Under the Pentax is the cable release. This is a pretty short one, but I also have another longer one. The reason I am bringing this one is because it fits perfectly inside the front casing of the Flexaret. These "remote" release cables are completely mechanical. On one side there is the button, and on the other a metal sleeve with threads that you screw on the camera in the designated hole. On the Flexaret this is just under the taking lens, and on the Pentax cameras it is in the middle of the shutter release button. They work by pushing the pin with the button on top by holding it like a syringe. A metal rod will then come out through the tube and push the shutter release mechanism. The good thing about these cables is that they are fairly cheap(bought mine on e-bay)and fit both the Flexaret and the Pentax cameras:) Don't really see any risk of this mechanism failing, but at least now I have two in case I step on one or loose it:)

Last in the picture, is of course the Flexaret camera. It is now loaded with an

Ilford PANF Plus 50 film. That means that it has low ISO which will be good for filters and long exposure in dim or overcast light. You can see how I loaded the film here.

On the next picture you see that I have 4 filters.


Red, orange, yellow and one with a sun cap that is also yellow. I will bring the one with the sun cap and have the other for extra. The filters give different effects on different coloured objects and contrast and light differently. You can check out one video here. I will most likely be using the red filter the most since it is the darkest and will give the longest exposure. I am going to try to take a note on which filter I use for the different pictures to see their differences. Read further down for their individual differences and how many stops to compensate for each filter.

So basically how I plan to get long exposures with this camera is the low ISO and the filters. I won't be getting any crazy long exposures such as with the Olympus. This is because the filters for the Olympus can take me down up to 16 stops plus gradients which can give me an hour in the right light! But I am hoping up to a minute in the right setting. We will see how it goes:)


In order to use the Flexaret on the tripod, I had to get an adapter screw. This is because there was a different standard on these old cameras. Luckily they make them today, and it wasn't very expensive. On the Flexaret you can see it is a bit too long, so I might cut it with my jewelry saw and file it to a nice fit. It still works nicely and fits well with the base plate of the Sirui tripod. Nice thing about this adapter screw is that they have made a big slot so you can unscrew it with a big flat head or coin. Here is how the camera looks on the tripod:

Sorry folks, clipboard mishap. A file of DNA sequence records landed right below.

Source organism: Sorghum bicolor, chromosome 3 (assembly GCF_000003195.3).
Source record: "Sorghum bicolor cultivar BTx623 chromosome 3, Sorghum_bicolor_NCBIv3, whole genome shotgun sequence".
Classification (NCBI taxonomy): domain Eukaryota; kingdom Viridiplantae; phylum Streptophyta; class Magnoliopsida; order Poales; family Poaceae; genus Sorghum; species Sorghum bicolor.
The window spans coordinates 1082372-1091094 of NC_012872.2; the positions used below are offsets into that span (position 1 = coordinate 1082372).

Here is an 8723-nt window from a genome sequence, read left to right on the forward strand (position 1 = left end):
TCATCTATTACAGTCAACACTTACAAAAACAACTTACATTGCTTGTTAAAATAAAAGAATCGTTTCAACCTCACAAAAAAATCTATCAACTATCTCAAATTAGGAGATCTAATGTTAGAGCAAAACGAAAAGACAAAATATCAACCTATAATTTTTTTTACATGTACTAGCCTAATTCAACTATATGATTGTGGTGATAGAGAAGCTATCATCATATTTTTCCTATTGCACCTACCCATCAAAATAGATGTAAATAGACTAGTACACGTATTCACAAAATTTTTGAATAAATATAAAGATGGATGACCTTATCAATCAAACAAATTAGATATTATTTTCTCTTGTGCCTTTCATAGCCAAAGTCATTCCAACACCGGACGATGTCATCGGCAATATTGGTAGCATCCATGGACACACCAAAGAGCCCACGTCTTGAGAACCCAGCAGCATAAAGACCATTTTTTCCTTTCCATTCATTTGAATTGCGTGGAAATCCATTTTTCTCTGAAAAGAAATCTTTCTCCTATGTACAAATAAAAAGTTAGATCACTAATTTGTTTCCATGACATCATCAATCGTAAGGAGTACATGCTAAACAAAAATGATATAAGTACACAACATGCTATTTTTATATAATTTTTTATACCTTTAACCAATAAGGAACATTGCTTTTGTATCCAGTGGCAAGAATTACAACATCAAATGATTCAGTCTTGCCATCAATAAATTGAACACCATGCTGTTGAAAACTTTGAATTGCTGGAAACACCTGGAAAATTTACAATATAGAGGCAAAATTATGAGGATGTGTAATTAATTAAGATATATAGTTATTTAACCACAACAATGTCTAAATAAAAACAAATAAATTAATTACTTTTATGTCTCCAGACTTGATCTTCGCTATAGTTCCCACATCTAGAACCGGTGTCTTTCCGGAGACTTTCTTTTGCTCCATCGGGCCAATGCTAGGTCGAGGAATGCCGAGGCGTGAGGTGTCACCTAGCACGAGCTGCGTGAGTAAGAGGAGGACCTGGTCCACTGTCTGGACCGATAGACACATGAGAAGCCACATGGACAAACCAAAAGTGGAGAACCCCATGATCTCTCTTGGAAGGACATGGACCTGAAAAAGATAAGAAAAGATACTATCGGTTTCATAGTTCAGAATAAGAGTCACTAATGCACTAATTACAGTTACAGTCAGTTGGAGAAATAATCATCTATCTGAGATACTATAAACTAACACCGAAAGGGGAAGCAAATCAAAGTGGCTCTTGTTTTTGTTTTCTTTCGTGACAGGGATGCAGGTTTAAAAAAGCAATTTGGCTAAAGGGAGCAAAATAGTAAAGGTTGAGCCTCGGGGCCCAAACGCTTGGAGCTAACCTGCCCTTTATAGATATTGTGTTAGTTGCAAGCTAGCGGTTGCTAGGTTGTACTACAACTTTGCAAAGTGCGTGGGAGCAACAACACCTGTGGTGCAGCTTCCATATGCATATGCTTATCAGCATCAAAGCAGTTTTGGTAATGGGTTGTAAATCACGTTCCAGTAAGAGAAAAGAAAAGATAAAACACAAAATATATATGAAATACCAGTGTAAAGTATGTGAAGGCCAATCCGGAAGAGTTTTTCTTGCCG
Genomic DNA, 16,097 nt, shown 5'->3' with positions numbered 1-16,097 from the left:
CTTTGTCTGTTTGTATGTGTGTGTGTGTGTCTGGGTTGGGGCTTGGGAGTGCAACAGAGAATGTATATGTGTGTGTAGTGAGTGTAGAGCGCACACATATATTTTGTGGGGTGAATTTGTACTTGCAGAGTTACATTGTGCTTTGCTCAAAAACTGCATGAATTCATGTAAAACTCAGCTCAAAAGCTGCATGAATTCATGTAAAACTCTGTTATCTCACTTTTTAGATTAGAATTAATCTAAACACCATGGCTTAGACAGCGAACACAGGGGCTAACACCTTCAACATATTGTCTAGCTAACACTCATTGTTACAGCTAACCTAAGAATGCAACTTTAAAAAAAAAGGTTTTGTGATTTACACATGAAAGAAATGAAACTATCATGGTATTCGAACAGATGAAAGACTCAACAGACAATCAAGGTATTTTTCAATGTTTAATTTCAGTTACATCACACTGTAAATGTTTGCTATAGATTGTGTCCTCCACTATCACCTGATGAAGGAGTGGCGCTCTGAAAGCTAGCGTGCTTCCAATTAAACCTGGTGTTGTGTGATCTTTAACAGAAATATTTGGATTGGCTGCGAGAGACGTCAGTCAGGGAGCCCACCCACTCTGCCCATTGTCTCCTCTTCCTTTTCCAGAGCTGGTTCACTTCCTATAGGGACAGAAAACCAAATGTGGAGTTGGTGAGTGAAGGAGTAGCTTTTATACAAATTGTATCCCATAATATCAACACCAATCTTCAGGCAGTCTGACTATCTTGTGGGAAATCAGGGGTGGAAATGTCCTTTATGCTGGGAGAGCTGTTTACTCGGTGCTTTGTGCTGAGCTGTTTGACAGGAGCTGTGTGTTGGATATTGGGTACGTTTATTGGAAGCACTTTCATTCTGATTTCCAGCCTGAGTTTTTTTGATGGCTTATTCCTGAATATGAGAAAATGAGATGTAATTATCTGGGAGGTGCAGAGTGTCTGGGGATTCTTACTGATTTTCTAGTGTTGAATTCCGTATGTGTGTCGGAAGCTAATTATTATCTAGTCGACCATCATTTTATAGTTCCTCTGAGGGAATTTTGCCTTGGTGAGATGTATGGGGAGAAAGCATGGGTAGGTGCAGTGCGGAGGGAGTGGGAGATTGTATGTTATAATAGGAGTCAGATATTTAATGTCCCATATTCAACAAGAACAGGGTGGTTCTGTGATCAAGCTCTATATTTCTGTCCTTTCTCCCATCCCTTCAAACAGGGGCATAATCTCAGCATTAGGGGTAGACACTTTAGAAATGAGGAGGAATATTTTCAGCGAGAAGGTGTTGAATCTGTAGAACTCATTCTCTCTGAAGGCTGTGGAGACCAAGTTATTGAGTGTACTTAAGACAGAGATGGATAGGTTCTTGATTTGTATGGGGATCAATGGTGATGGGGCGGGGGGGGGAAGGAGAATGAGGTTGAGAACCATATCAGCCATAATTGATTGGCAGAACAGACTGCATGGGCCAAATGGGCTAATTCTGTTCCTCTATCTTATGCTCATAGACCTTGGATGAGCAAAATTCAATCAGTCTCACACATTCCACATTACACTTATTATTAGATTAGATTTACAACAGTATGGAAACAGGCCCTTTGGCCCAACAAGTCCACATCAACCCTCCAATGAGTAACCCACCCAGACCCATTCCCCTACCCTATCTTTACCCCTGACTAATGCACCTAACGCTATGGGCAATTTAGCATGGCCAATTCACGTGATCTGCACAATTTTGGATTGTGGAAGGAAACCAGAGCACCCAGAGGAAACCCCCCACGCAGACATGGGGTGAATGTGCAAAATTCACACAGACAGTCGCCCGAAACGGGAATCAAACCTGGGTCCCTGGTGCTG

(this is actually a 2 second handheld exposure on iPhone!)

Now to determine how long to shoot with the different filters deploys many opinions online. Like everything else, it depends on what equipment you are using. It depends on how you meter the light, what company made the filters, what film you are using and if you are going for over/under exposure or balanced lighting. I found lots of resources for this

(one here which also gets in to the colours etc. check the charts!),

and what I could average from it is this:

yellow filter: -up to 1 stop down

orange filter: -1 and 1/3 and up to 2 stops down

red filter: -3 to 4 stops down

This will of course be a trial and error testing ground until I find the right resource for the filters I have bought:)

Now all I need is the wind to slow down outside! Come on, come on wind!

I need to get out and shoot:)

I will of course be waiting patiently and excited.

Thank you so much for tuning in to read and I will see you all next week with an update on the analog story and at least one mobile app review:)

Until next time; Keep safe and sound and use caution around town.

Use a mask and antibacterial alcohol when needed to prevent others from getting sick.

May we get through this everywhere soon, Sjur



Where, when & how

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Every Monday we will release the previous weeks artwork in the shop of our website.

The previous weeks artwork will be the pictures used in the newsletter.

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We hope you will enjoy it, and please let us know if there is anything you are wondering or want to share by writing us: back@blacksnailprints.com

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Stay safe, bsp